Stat 200
Solutions to Inference Examples
These correspond to Examples 1 through 14, covered in Lecture 23
 Can't be solved, because the sample is not random.
 Can't be solved; this is a cluster sample, not an SRS.
 Can't be solved; observations are timedependent and so do not
constitute an SRS
 Can't be solved; the distribution is skewed, not normal.

 34.2 plus or minus 1.96(5.9)/(square root of 68)= (32.8, 35.6)
 Ho: mu=30 vs. Ha: mu>30; z = (34.230)/(5.9/square root of 68)=5.87,
so Pvalue is approximately 0; reject the null hypothesis and conclude that
mu>30. Note that 30 is far from being contained in the confidence interval
computed in part (a).

 9.8 plus or minus 1.645(1.2)/(square root of 62)= (9.55, 10.05)
 Ho: mu=10 vs. Ha: mu<10; z = (9.810)/(1.2/square root of 62)= 4.59,
so Pvalue=P(Z1.31)=.0951; in general this wouldn't be small enough to
reject the null hypothesis; we conclude that mu may equal 10. Note that
10 is contained in the confidence interval in (a), but just barely.
 Ho:mu=30 vs. Ha: mu>30; z = (38.130)/(10/square root of 22)= 3.8,
Pvalue = P(Z>3.8) = approximately 0; reject Ho and conclude mu>30.
 Ho: mu=1.5 vs. Ha: mu not equal to 1.5; z = (1.2781.5)/
(1.6/square root of 18)= .59, Pvalue = 2P(Z>.59)=2(.2776)= .5552;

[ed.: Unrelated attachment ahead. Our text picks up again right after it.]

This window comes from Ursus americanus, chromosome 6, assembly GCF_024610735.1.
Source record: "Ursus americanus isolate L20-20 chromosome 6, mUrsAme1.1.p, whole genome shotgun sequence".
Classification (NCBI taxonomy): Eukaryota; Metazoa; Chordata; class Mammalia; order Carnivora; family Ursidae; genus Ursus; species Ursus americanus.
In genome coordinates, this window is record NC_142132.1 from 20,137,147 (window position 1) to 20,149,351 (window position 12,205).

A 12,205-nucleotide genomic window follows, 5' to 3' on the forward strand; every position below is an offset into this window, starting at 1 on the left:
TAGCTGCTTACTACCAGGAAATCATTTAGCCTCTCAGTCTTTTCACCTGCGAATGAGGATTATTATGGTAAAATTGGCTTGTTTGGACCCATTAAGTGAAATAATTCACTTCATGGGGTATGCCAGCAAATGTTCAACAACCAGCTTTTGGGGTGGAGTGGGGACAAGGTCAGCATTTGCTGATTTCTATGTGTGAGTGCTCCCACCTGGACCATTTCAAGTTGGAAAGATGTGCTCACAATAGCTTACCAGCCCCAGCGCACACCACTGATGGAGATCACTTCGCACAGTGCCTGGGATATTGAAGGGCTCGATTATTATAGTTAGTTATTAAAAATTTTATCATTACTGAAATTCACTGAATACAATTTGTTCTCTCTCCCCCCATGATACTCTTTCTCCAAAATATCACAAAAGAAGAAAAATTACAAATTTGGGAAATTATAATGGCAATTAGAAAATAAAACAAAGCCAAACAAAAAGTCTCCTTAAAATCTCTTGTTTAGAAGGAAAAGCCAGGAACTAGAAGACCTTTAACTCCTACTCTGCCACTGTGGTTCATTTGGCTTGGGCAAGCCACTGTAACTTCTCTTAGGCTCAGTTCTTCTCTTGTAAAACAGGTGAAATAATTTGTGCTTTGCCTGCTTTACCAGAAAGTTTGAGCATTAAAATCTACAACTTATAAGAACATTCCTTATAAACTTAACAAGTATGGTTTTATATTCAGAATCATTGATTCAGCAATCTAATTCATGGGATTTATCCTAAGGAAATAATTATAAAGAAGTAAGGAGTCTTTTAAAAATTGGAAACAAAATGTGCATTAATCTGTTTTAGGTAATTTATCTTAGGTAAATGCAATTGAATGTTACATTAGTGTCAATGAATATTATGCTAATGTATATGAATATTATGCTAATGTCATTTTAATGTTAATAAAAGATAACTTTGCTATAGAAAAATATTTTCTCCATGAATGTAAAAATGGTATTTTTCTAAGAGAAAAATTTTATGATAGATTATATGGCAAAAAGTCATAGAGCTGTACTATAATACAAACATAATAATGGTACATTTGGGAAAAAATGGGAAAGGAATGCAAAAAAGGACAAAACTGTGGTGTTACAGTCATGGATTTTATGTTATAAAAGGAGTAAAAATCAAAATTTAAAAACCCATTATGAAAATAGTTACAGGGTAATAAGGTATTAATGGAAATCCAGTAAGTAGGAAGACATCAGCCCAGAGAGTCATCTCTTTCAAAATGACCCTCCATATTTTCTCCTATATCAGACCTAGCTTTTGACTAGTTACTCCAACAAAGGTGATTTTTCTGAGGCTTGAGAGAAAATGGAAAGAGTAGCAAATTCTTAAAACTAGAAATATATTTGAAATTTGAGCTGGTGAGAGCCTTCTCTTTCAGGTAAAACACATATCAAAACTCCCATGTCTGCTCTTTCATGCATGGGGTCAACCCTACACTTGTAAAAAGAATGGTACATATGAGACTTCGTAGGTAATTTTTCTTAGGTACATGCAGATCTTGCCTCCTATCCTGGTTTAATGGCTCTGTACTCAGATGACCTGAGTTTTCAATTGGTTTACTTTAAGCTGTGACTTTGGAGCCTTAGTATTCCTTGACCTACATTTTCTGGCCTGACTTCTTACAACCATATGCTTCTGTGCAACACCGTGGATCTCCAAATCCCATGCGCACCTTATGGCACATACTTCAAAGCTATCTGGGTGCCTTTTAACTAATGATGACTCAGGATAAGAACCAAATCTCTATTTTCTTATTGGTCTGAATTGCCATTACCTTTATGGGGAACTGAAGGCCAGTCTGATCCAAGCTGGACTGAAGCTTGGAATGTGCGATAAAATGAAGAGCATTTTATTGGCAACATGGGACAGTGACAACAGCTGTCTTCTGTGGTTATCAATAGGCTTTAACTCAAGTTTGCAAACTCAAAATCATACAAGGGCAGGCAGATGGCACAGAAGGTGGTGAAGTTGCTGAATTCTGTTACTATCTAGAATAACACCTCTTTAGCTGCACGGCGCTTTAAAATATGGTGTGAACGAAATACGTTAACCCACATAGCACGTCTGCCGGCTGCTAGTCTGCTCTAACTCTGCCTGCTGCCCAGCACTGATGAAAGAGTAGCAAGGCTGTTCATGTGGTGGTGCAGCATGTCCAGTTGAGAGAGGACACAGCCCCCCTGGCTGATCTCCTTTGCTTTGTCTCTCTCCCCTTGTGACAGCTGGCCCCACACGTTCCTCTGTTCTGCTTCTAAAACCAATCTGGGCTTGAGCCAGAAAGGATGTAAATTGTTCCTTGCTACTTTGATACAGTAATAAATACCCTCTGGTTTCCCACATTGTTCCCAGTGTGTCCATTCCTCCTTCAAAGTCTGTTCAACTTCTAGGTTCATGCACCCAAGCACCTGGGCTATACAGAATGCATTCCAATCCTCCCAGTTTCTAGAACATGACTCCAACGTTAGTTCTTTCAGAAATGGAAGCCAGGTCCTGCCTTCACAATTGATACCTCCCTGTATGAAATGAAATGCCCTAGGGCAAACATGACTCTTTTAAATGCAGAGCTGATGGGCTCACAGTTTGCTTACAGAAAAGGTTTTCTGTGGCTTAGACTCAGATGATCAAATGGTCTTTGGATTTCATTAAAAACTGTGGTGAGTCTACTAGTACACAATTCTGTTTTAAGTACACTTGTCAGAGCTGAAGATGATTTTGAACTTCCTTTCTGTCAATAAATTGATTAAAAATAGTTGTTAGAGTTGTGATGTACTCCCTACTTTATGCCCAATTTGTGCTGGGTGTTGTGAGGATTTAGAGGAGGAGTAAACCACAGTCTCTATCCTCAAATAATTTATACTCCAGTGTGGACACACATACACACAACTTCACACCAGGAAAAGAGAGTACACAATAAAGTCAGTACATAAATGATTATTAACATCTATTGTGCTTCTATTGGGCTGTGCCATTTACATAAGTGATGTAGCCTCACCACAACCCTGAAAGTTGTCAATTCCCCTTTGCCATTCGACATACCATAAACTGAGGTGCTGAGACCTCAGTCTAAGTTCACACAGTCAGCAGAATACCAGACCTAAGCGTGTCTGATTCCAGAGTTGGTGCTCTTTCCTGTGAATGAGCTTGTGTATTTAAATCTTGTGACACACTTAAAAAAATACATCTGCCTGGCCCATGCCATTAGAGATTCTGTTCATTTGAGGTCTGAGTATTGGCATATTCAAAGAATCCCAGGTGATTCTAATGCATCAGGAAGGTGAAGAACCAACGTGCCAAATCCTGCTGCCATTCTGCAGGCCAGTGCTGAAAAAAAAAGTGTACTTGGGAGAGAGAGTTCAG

can't reject Ho, so we conclude that mu may well equal 30.
 Ho: mu=40 vs. Ha: mu not equal to 40; z = (47.640)/(5/square root of 10)
=4.81, Pvalue = 2P(Z>4.81)= approximately 0; reject Ho and conclude
that mu does not equal 40.
 Ho: mu=20000 vs. Ha: mu<20000; z=(1969520000)/(1103/square root of 114)
=2.95, Pvalue = P(Z<2.95)=.0016; reject Ho and conclude mu<20000.
 Ho:mu=55 vs. Ha: mu>55; z =(5855)/(20/10)= 1.5, Pvalue = P(Z>1.5)
= .0668, can't reject Ho, so we conclude mu may be 55.
 Ho: mu=1250 vs. Ha: mu<1250
 z = 2, Pvalue = .0228; reject Ho and conclude mu<1250
 z = 3, Pvalue = .0013; now there is even more evidence to reject Ho.
 Given s, not sigma, so we can't solve this by the methods of Chapter 6;
we'll learn to solve such problems in Chapter 7.
 This problem involves categorical data; we'll learn how to test
hypotheses about proportions in Chapter 8.
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